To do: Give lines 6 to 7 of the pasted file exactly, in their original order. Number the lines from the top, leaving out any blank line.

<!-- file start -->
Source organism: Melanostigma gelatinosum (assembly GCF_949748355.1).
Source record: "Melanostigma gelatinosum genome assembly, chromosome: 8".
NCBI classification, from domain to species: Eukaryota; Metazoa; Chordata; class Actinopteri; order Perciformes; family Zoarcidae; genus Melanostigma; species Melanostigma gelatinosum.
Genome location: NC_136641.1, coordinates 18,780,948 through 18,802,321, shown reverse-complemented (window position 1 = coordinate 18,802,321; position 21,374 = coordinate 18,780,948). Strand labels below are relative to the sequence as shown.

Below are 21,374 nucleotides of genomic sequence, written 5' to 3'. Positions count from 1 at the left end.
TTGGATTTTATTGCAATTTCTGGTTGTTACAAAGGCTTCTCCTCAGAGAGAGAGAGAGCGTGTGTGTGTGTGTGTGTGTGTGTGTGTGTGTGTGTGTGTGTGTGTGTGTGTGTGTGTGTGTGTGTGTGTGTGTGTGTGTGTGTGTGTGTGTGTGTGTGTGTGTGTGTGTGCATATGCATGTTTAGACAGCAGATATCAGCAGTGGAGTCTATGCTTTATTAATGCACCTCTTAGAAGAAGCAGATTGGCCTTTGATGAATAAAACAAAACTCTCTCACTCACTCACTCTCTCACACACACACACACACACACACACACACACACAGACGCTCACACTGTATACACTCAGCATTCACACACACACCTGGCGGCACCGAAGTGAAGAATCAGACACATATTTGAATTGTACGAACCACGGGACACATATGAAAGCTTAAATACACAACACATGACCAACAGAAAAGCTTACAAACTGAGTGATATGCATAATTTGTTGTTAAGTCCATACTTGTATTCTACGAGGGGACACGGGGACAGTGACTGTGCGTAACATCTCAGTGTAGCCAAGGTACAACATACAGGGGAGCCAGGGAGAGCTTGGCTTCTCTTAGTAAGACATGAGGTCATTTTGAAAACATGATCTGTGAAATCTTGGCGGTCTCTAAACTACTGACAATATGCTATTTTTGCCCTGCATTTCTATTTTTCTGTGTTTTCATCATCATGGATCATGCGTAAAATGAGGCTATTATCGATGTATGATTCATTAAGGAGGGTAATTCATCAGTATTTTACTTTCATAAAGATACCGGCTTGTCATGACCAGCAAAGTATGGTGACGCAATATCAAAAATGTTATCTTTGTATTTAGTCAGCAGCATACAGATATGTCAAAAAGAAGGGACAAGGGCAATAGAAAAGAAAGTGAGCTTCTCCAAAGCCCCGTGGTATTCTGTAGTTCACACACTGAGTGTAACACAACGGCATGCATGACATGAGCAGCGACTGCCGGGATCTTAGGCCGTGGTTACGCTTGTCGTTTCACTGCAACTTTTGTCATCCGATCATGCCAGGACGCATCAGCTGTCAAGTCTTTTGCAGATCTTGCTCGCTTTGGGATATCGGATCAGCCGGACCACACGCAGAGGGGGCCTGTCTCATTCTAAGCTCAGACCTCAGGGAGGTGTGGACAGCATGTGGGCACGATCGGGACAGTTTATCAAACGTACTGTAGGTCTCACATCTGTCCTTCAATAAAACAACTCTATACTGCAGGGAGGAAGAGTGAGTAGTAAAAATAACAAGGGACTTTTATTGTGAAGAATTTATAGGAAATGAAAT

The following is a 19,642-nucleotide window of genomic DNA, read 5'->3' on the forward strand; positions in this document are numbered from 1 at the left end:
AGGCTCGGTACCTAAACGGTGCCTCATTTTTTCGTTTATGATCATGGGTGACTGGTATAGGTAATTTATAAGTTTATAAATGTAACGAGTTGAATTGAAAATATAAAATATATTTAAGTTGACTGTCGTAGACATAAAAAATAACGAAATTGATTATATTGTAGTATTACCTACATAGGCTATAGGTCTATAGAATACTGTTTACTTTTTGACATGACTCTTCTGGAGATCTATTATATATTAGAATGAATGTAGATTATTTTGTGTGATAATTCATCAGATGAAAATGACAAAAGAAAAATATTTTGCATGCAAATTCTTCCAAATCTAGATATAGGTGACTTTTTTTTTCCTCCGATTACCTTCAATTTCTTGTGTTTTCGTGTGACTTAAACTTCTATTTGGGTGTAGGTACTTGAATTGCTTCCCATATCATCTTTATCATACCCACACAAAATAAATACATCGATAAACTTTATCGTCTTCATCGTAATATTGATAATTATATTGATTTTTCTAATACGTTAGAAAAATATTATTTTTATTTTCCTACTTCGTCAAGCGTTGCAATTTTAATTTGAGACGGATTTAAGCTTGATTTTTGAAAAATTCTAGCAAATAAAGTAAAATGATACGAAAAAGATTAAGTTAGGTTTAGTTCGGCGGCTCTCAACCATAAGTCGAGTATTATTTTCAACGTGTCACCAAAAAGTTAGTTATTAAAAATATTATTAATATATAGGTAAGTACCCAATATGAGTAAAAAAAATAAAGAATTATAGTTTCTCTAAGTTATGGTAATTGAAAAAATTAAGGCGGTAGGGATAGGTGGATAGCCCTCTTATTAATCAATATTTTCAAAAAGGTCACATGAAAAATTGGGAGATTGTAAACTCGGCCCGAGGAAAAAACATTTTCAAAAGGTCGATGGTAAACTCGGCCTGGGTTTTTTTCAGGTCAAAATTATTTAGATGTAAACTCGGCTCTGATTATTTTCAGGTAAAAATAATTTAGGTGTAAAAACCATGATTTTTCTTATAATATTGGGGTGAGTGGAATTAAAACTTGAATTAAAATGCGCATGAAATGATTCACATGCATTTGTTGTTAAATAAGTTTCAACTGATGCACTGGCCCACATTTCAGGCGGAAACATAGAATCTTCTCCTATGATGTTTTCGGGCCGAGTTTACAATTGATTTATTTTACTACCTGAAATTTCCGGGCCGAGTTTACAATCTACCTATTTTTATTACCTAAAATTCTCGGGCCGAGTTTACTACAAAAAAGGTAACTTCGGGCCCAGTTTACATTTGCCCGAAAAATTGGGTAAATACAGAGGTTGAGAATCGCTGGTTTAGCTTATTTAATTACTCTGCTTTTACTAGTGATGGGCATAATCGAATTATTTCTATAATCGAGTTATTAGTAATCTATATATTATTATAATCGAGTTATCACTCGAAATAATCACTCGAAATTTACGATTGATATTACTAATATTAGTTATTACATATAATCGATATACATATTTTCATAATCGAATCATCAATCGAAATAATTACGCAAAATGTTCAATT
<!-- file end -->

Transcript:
TTGGATTTTATTGCAATTTCTGGTTGTTACAAAGGCTTCTCCTCAGAGAGAGAGAGAGCGTGTGTGTGTGTGTGTGTGTGTGTGTGTGTGTGTGTGTGTGTGTGTGTGTGTGTGTGTGTGTGTGTGTGTGTGTGTGTGTGTGTGTGTGTGTGTGTGTGTGTGTGTGTGTGCATATGCATGTTTAGACAGCAGATATCAGCAGTGGAGTCTATGCTTTATTAATGCACCTCTTAGAAGAAGCAGATTGGCCTTTGATGAATAAAACAAAACTCTCTCACTCACTCACTCTCTCACACACACACACACACACACACACACACACACAGACGCTCACACTGTATACACTCAGCATTCACACACACACCTGGCGGCACCGAAGTGAAGAATCAGACACATATTTGAATTGTACGAACCACGGGACACATATGAAAGCTTAAATACACAACACATGACCAACAGAAAAGCTTACAAACTGAGTGATATGCATAATTTGTTGTTAAGTCCATACTTGTATTCTACGAGGGGACACGGGGACAGTGACTGTGCGTAACATCTCAGTGTAGCCAAGGTACAACATACAGGGGAGCCAGGGAGAGCTTGGCTTCTCTTAGTAAGACATGAGGTCATTTTGAAAACATGATCTGTGAAATCTTGGCGGTCTCTAAACTACTGACAATATGCTATTTTTGCCCTGCATTTCTATTTTTCTGTGTTTTCATCATCATGGATCATGCGTAAAATGAGGCTATTATCGATGTATGATTCATTAAGGAGGGTAATTCATCAGTATTTTACTTTCATAAAGATACCGGCTTGTCATGACCAGCAAAGTATGGTGACGCAATATCAAAAATGTTATCTTTGTATTTAGTCAGCAGCATACAGATATGTCAAAAAGAAGGGACAAGGGCAATAGAAAAGAAAGTGAGCTTCTCCAAAGCCCCGTGGTATTCTGTAGTTCACACACTGAGTGTAACACAACGGCATGCATGACATGAGCAGCGACTGCCGGGATCTTAGGCCGTGGTTACGCTTGTCGTTTCACTGCAACTTTTGTCATCCGATCATGCCAGGACGCATCAGCTGTCAAGTCTTTTGCAGATCTTGCTCGCTTTGGGATATCGGATCAGCCGGACCACACGCAGAGGGGGCCTGTCTCATTCTAAGCTCAGACCTCAGGGAGGTGTGGACAGCATGTGGGCACGATCGGGACAGTTTATCAAACGTACTGTAGGTCTCACATCTGTCCTTCAATAAAACAACTCTATACTGCAGGGAGGAAGAGTGAGTAGTAAAAATAACAAGGGACTTTTATTGTGAAGAATTTATAGGAAATGAAAT

The following is a 19,642-nucleotide window of genomic DNA, read 5'->3' on the forward strand; positions in this document are numbered from 1 at the left end: